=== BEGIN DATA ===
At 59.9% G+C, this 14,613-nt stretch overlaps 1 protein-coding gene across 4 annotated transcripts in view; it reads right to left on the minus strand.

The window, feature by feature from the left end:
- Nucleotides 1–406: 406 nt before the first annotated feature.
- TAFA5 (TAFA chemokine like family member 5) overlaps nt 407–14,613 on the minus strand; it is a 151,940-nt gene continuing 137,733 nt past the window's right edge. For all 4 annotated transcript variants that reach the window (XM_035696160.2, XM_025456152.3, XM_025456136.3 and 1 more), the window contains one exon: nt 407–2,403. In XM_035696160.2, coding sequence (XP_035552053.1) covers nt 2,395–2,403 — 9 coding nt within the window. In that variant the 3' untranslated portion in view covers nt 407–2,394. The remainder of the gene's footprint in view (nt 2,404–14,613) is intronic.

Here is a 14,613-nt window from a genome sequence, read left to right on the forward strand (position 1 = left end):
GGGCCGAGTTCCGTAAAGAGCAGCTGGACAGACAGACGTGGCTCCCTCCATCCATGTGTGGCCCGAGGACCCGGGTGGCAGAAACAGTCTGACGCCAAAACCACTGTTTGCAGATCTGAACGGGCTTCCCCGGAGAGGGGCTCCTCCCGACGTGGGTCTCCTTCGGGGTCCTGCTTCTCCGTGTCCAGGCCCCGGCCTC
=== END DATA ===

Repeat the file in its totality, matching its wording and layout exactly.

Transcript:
At 59.9% G+C, this 14,613-nt stretch overlaps 1 protein-coding gene across 4 annotated transcripts in view; it reads right to left on the minus strand.

The window, feature by feature from the left end:
- Nucleotides 1–406: 406 nt before the first annotated feature.
- TAFA5 (TAFA chemokine like family member 5) overlaps nt 407–14,613 on the minus strand; it is a 151,940-nt gene continuing 137,733 nt past the window's right edge. For all 4 annotated transcript variants that reach the window (XM_035696160.2, XM_025456152.3, XM_025456136.3 and 1 more), the window contains one exon: nt 407–2,403. In XM_035696160.2, coding sequence (XP_035552053.1) covers nt 2,395–2,403 — 9 coding nt within the window. In that variant the 3' untranslated portion in view covers nt 407–2,394. The remainder of the gene's footprint in view (nt 2,404–14,613) is intronic.

Here is a 14,613-nt window from a genome sequence, read left to right on the forward strand (position 1 = left end):
GGGCCGAGTTCCGTAAAGAGCAGCTGGACAGACAGACGTGGCTCCCTCCATCCATGTGTGGCCCGAGGACCCGGGTGGCAGAAACAGTCTGACGCCAAAACCACTGTTTGCAGATCTGAACGGGCTTCCCCGGAGAGGGGCTCCTCCCGACGTGGGTCTCCTTCGGGGTCCTGCTTCTCCGTGTCCAGGCCCCGGCCTC